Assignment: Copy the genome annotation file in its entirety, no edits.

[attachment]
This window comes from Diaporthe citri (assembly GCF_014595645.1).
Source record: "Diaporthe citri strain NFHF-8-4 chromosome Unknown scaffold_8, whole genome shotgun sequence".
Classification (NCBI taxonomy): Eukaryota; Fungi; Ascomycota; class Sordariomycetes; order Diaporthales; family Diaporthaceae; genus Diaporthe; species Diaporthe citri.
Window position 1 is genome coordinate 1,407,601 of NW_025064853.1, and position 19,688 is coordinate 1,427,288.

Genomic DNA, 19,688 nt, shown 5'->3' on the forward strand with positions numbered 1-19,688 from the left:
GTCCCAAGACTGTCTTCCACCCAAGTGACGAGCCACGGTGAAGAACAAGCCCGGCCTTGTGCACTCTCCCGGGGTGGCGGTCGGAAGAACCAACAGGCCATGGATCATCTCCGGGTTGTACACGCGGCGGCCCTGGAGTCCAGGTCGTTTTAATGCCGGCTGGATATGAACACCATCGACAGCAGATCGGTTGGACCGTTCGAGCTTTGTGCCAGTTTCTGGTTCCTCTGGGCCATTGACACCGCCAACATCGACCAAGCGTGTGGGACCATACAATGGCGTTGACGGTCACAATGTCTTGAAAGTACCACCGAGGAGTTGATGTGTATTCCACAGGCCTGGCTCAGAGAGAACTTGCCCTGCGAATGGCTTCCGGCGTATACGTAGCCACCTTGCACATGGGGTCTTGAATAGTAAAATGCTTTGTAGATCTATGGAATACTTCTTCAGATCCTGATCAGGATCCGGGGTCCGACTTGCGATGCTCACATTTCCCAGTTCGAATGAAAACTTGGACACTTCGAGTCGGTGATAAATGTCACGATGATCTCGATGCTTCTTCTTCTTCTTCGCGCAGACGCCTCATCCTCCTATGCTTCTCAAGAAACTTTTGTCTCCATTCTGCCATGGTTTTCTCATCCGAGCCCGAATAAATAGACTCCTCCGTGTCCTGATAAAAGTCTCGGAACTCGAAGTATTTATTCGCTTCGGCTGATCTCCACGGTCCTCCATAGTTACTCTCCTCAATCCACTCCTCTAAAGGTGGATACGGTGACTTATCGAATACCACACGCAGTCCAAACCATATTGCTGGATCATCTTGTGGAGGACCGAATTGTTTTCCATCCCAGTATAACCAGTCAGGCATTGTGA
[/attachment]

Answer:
This window comes from Diaporthe citri (assembly GCF_014595645.1).
Source record: "Diaporthe citri strain NFHF-8-4 chromosome Unknown scaffold_8, whole genome shotgun sequence".
Classification (NCBI taxonomy): Eukaryota; Fungi; Ascomycota; class Sordariomycetes; order Diaporthales; family Diaporthaceae; genus Diaporthe; species Diaporthe citri.
Window position 1 is genome coordinate 1,407,601 of NW_025064853.1, and position 19,688 is coordinate 1,427,288.

Genomic DNA, 19,688 nt, shown 5'->3' on the forward strand with positions numbered 1-19,688 from the left:
GTCCCAAGACTGTCTTCCACCCAAGTGACGAGCCACGGTGAAGAACAAGCCCGGCCTTGTGCACTCTCCCGGGGTGGCGGTCGGAAGAACCAACAGGCCATGGATCATCTCCGGGTTGTACACGCGGCGGCCCTGGAGTCCAGGTCGTTTTAATGCCGGCTGGATATGAACACCATCGACAGCAGATCGGTTGGACCGTTCGAGCTTTGTGCCAGTTTCTGGTTCCTCTGGGCCATTGACACCGCCAACATCGACCAAGCGTGTGGGACCATACAATGGCGTTGACGGTCACAATGTCTTGAAAGTACCACCGAGGAGTTGATGTGTATTCCACAGGCCTGGCTCAGAGAGAACTTGCCCTGCGAATGGCTTCCGGCGTATACGTAGCCACCTTGCACATGGGGTCTTGAATAGTAAAATGCTTTGTAGATCTATGGAATACTTCTTCAGATCCTGATCAGGATCCGGGGTCCGACTTGCGATGCTCACATTTCCCAGTTCGAATGAAAACTTGGACACTTCGAGTCGGTGATAAATGTCACGATGATCTCGATGCTTCTTCTTCTTCTTCGCGCAGACGCCTCATCCTCCTATGCTTCTCAAGAAACTTTTGTCTCCATTCTGCCATGGTTTTCTCATCCGAGCCCGAATAAATAGACTCCTCCGTGTCCTGATAAAAGTCTCGGAACTCGAAGTATTTATTCGCTTCGGCTGATCTCCACGGTCCTCCATAGTTACTCTCCTCAATCCACTCCTCTAAAGGTGGATACGGTGACTTATCGAATACCACACGCAGTCCAAACCATATTGCTGGATCATCTTGTGGAGGACCGAATTGTTTTCCATCCCAGTATAACCAGTCAGGCATTGTGA